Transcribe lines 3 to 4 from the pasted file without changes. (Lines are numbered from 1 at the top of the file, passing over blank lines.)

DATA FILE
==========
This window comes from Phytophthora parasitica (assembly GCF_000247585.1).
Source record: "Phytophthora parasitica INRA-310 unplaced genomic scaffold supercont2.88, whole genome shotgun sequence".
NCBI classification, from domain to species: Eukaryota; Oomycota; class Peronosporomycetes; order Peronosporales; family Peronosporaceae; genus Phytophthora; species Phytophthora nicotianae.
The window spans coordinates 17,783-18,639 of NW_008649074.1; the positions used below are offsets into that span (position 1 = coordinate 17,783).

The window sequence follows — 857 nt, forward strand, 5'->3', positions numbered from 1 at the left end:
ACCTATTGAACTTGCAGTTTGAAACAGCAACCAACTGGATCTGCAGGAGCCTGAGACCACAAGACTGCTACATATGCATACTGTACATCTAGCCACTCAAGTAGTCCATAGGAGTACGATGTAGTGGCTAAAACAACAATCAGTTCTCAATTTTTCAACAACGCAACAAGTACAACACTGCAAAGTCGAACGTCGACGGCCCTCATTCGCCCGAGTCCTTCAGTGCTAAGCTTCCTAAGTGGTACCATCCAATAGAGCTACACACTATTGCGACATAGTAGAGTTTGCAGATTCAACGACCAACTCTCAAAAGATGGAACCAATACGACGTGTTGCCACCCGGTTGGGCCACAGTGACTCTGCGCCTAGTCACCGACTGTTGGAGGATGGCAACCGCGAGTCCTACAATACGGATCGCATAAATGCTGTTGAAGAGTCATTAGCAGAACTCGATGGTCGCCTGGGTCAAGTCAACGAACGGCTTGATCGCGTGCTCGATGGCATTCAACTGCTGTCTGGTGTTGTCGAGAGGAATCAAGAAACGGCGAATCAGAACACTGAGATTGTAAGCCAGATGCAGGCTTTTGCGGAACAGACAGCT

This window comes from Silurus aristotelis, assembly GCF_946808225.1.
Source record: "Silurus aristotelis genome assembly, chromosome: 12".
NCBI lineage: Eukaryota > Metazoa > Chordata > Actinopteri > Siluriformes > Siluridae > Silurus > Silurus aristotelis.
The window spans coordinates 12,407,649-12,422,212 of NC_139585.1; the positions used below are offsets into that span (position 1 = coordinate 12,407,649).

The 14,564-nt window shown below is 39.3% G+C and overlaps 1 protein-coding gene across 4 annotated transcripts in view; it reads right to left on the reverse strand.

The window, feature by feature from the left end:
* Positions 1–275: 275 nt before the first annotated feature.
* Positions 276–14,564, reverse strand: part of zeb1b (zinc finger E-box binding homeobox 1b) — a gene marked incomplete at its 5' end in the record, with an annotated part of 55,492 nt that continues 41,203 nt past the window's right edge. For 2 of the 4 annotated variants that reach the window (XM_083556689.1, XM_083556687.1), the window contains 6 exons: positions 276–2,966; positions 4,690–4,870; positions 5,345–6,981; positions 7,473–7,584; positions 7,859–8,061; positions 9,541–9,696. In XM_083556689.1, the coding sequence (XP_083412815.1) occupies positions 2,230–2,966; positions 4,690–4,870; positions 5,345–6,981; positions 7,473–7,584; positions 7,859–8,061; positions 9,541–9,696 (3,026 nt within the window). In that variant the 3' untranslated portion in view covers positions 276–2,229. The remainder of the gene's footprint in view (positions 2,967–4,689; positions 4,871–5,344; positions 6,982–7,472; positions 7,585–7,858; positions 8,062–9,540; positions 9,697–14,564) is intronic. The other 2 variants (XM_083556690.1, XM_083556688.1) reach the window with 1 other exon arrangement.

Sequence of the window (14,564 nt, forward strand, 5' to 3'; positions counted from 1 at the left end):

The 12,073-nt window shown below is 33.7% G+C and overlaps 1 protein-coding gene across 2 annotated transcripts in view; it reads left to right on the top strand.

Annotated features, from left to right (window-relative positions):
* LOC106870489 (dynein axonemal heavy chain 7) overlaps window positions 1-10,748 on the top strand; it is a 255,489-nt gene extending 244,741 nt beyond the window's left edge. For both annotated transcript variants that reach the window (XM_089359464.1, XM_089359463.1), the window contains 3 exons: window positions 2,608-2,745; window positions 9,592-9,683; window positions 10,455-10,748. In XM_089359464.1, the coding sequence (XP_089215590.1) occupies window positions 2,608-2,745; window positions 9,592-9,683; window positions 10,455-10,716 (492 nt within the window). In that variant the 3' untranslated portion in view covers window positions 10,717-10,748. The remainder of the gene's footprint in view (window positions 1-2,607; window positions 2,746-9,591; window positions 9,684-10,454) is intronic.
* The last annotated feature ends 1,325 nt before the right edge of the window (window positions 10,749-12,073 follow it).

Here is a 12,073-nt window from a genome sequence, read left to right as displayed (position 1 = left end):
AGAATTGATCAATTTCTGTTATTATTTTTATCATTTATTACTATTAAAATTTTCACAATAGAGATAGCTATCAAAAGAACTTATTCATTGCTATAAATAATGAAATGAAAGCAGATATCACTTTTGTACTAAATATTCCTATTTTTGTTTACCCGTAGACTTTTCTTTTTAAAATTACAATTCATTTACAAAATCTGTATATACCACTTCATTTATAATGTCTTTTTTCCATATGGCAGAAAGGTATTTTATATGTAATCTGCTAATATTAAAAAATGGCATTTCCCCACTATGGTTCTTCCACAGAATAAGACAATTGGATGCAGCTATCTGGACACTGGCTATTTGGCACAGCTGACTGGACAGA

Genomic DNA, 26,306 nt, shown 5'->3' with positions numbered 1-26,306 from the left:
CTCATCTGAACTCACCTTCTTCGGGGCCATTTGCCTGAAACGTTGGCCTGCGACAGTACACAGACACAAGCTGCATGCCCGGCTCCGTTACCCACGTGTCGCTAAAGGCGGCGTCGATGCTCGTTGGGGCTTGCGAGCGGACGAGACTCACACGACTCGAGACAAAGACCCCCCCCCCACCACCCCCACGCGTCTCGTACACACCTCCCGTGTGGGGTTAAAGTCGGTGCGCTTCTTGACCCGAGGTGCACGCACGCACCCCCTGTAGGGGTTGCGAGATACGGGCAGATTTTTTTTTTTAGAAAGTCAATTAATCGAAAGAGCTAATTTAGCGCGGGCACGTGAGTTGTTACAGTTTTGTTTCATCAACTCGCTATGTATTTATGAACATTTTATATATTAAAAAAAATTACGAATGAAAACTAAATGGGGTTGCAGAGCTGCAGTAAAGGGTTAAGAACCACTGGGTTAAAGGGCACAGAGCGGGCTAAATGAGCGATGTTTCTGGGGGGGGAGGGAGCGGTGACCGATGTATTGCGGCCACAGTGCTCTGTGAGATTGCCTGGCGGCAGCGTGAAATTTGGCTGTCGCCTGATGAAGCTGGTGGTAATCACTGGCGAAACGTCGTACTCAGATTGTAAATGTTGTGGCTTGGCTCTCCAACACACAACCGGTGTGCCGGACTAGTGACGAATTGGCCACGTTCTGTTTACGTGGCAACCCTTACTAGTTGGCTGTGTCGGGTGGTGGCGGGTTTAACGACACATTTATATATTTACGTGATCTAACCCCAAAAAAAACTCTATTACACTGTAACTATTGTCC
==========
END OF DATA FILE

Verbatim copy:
NCBI classification, from domain to species: Eukaryota; Oomycota; class Peronosporomycetes; order Peronosporales; family Peronosporaceae; genus Phytophthora; species Phytophthora nicotianae.
The window spans coordinates 17,783-18,639 of NW_008649074.1; the positions used below are offsets into that span (position 1 = coordinate 17,783).